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My table, "info", has 4 columns: bp, key, exp and job. I'm trying to create a function that searches for a term within a specified column:

Edit: Different problem, see 2nd code and 2nd error below

def search2(query, field):

    search_string = query    

    if field == "bp":
        cursor.execute("SELECT * FROM info WHERE bp="+search_string)
    elif field == "key":
        cursor.execute("SELECT * FROM info WHERE key="+search_string)
    elif field == "exp":
        cursor.execute("SELECT * FROM info WHERE exp="+search_string)
    elif field == "job":
        cursor.execute("SELECT * FROM info WHERE job="+search_string)

However, this raises an error, with "test" as search string and "bp" as column:

Traceback (most recent call last):
  File "<stdin>", line 1, in <module>
  File "C:\Users\user\Programs\time_database.py", line 32, in search2
    cursor.execute("SELECT * FROM info WHERE bp="+search_string)
sqlite3.OperationalError: no such column: test

And by the way, "test" wasn't intended to be a column. I want it to be a search string that matches the specified column...

EDIT

Thanks Martijn Pieters for that, but now another error has surfaced. My code now is:

def search2(query, field):

    search_string = query    

    if field == "bp":
        cursor.execute("SELECT * FROM info WHERE job=?", search_string)
    elif field == "key":
        cursor.execute("SELECT * FROM info WHERE key="+search_string)
    elif field == "exp":
        cursor.execute("SELECT * FROM info WHERE exp="+search_string)
    elif field == "job":
        cursor.execute("SELECT * FROM info WHERE job="+search_string)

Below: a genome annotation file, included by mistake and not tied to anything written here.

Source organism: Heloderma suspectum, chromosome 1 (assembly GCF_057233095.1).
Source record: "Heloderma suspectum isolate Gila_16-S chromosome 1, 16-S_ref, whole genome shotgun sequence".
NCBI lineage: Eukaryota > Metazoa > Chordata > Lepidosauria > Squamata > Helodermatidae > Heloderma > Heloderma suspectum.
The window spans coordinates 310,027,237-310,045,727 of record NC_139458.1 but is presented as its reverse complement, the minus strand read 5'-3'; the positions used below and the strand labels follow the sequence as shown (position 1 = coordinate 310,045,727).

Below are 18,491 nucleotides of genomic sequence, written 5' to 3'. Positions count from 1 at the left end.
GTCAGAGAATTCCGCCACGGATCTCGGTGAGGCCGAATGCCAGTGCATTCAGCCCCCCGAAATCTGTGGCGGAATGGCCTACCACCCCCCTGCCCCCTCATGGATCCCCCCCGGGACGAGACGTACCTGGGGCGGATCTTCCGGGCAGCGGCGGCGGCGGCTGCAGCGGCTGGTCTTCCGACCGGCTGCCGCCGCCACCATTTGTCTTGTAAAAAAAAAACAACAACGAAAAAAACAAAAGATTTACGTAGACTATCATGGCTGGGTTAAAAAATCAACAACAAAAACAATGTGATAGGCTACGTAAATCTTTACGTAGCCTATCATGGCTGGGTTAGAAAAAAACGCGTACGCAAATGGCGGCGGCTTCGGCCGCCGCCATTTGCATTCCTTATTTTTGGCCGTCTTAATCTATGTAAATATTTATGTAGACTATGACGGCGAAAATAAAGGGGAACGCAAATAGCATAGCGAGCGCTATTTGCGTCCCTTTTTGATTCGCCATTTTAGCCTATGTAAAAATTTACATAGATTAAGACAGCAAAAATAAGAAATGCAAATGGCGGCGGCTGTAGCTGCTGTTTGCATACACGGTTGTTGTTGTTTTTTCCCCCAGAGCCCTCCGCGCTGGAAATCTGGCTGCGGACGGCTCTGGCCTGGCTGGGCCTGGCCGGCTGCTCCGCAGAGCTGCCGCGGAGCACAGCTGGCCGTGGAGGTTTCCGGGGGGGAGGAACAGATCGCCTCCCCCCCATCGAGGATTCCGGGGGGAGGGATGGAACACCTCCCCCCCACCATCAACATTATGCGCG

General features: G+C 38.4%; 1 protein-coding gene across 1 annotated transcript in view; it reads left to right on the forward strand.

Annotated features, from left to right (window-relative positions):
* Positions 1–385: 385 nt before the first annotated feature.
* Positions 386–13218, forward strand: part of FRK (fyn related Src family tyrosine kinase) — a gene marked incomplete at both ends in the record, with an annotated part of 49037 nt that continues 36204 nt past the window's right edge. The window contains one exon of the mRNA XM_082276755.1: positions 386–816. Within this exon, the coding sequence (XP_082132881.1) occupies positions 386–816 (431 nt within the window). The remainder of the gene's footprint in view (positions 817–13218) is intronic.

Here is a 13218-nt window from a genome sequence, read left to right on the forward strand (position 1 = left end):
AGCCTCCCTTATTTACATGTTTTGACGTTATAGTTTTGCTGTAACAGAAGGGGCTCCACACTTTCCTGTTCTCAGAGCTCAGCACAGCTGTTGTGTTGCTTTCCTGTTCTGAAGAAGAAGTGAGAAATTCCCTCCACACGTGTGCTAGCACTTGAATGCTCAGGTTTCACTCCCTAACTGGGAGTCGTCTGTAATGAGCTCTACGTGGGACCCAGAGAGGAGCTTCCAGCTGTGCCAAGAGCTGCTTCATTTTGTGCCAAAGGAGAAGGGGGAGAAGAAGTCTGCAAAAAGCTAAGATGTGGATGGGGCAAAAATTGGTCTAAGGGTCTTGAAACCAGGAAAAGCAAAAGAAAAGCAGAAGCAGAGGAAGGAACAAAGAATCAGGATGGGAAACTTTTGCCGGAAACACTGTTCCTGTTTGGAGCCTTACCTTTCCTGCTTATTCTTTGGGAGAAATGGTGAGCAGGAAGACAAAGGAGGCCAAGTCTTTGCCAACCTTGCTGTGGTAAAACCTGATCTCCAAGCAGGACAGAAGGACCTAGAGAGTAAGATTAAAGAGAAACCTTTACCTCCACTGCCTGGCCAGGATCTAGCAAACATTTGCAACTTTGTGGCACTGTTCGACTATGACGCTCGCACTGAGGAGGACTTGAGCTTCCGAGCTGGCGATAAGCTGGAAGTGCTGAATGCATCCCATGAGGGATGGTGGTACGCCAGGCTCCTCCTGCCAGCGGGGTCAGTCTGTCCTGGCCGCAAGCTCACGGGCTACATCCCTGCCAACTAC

And the error I get is:

Traceback (most recent call last):
  File "<stdin>", line 1, in <module>
  File "C:\Users\gummi\Programs\time_database.py", line 32, in search2
    cursor.execute("SELECT * FROM info WHERE job=?", search_string)
sqlite3.ProgrammingError: Incorrect number of bindings supplied. The current statement         uses 1, and there are 4 supplied.
share|improve this question
    
Have you tried to execute the resulting query with the sqlite3 command line tool on your database? Most probably you're just missing some quotes around test. – hochl Aug 21 '12 at 14:23
    
That was perhaps better posted as a quick comment on my answer; I had made a small mistake and did not put the search_string parameter in a tuple. Updated my answer below. – Martijn Pieters Aug 21 '12 at 14:32
up vote 4 down vote accepted

You are not quoting the search string, and the database is interpreting it as a column name instead.

Use query parameters, these quote your search string automatically:

cursor.execute("SELECT * FROM info WHERE job=?", search_string)

Next, if the field (column) value is not coming from an untrusted source (such as a web page) you can interpolate it directly into your query:

cursor.execute("SELECT * FROM info WHERE %s=?" % field, (search_string,))

Now you no longer need all the branching.

If the field value does come from an untrusted source, the simplest thing is to just test if it is an allowed value:

def search2(query, field):
    if field not in set(['bp', 'key', 'exp', 'job']):
        raise ValueError('No such column ' + field)    
    cursor.execute("SELECT * FROM info WHERE %s=?" % field, (query,))
share|improve this answer
2  
Also, protect you from little bobby tables. – Wooble Aug 21 '12 at 14:24
    
Pardon the language, but sweet Mother Marie. That was fast. – Gudmundur Aug 21 '12 at 14:27
    
@user1614466 -- That's Martijn Pieters for you. If you find that this answers you question, don't hesitate to mark it as accepted (click the little checkmark next to the answer). That lets others know that your problem has been solved. – mgilson Aug 21 '12 at 14:29
    
/me blows the smoke from his gun barrel. – Martijn Pieters Aug 21 '12 at 14:30
    
Sorry but I still have a problem Martijn. :D I used the code you provided in the edit and it now looks like this: Traceback (most recent call last): File "<stdin>", line 1, in <module> File "C:\Users\gummi\Programs\time_database.py", line 31, in search2 cursor.execute("SELECT * FROM info WHERE %s=?" % (field, search_string)) TypeError: not all arguments converted during string formatting – Gudmundur Aug 21 '12 at 14:34

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